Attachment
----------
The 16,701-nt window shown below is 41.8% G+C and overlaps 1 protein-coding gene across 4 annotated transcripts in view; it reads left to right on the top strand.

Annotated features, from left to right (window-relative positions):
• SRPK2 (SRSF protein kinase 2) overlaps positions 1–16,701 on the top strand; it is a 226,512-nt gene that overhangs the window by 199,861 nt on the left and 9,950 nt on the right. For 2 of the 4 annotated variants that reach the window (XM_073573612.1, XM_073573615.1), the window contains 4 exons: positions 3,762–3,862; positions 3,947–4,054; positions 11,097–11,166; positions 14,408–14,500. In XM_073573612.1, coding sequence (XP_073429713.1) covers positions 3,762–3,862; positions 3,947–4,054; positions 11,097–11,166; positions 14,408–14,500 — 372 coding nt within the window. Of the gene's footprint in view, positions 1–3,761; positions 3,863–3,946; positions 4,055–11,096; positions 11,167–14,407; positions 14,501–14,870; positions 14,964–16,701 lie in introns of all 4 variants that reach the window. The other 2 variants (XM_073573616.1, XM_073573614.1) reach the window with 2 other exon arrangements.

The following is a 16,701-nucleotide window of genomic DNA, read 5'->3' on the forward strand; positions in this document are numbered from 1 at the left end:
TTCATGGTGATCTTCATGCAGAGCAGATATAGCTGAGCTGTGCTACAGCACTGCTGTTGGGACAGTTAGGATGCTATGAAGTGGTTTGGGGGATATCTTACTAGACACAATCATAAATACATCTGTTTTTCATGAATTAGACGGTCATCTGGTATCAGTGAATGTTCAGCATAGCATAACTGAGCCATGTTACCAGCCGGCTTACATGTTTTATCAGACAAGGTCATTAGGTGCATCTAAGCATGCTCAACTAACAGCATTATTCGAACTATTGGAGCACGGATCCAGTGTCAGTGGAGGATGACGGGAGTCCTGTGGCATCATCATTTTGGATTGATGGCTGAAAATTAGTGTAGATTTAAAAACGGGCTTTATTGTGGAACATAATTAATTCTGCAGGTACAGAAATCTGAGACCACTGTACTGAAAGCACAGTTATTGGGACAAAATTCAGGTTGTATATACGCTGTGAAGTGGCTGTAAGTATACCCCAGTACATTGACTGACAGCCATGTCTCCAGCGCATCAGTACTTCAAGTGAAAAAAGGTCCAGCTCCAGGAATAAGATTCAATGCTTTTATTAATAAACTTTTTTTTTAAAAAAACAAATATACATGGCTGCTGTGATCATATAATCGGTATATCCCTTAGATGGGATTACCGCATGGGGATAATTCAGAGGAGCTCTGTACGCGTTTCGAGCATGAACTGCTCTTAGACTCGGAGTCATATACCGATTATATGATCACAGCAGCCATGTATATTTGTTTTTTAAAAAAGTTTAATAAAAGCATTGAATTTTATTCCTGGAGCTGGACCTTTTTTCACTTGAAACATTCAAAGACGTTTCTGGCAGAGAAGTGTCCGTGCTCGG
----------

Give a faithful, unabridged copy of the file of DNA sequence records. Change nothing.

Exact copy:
The 16,701-nt window shown below is 41.8% G+C and overlaps 1 protein-coding gene across 4 annotated transcripts in view; it reads left to right on the top strand.

Annotated features, from left to right (window-relative positions):
• SRPK2 (SRSF protein kinase 2) overlaps positions 1–16,701 on the top strand; it is a 226,512-nt gene that overhangs the window by 199,861 nt on the left and 9,950 nt on the right. For 2 of the 4 annotated variants that reach the window (XM_073573612.1, XM_073573615.1), the window contains 4 exons: positions 3,762–3,862; positions 3,947–4,054; positions 11,097–11,166; positions 14,408–14,500. In XM_073573612.1, coding sequence (XP_073429713.1) covers positions 3,762–3,862; positions 3,947–4,054; positions 11,097–11,166; positions 14,408–14,500 — 372 coding nt within the window. Of the gene's footprint in view, positions 1–3,761; positions 3,863–3,946; positions 4,055–11,096; positions 11,167–14,407; positions 14,501–14,870; positions 14,964–16,701 lie in introns of all 4 variants that reach the window. The other 2 variants (XM_073573616.1, XM_073573614.1) reach the window with 2 other exon arrangements.

The following is a 16,701-nucleotide window of genomic DNA, read 5'->3' on the forward strand; positions in this document are numbered from 1 at the left end:
TTCATGGTGATCTTCATGCAGAGCAGATATAGCTGAGCTGTGCTACAGCACTGCTGTTGGGACAGTTAGGATGCTATGAAGTGGTTTGGGGGATATCTTACTAGACACAATCATAAATACATCTGTTTTTCATGAATTAGACGGTCATCTGGTATCAGTGAATGTTCAGCATAGCATAACTGAGCCATGTTACCAGCCGGCTTACATGTTTTATCAGACAAGGTCATTAGGTGCATCTAAGCATGCTCAACTAACAGCATTATTCGAACTATTGGAGCACGGATCCAGTGTCAGTGGAGGATGACGGGAGTCCTGTGGCATCATCATTTTGGATTGATGGCTGAAAATTAGTGTAGATTTAAAAACGGGCTTTATTGTGGAACATAATTAATTCTGCAGGTACAGAAATCTGAGACCACTGTACTGAAAGCACAGTTATTGGGACAAAATTCAGGTTGTATATACGCTGTGAAGTGGCTGTAAGTATACCCCAGTACATTGACTGACAGCCATGTCTCCAGCGCATCAGTACTTCAAGTGAAAAAAGGTCCAGCTCCAGGAATAAGATTCAATGCTTTTATTAATAAACTTTTTTTTTAAAAAAACAAATATACATGGCTGCTGTGATCATATAATCGGTATATCCCTTAGATGGGATTACCGCATGGGGATAATTCAGAGGAGCTCTGTACGCGTTTCGAGCATGAACTGCTCTTAGACTCGGAGTCATATACCGATTATATGATCACAGCAGCCATGTATATTTGTTTTTTAAAAAAGTTTAATAAAAGCATTGAATTTTATTCCTGGAGCTGGACCTTTTTTCACTTGAAACATTCAAAGACGTTTCTGGCAGAGAAGTGTCCGTGCTCGG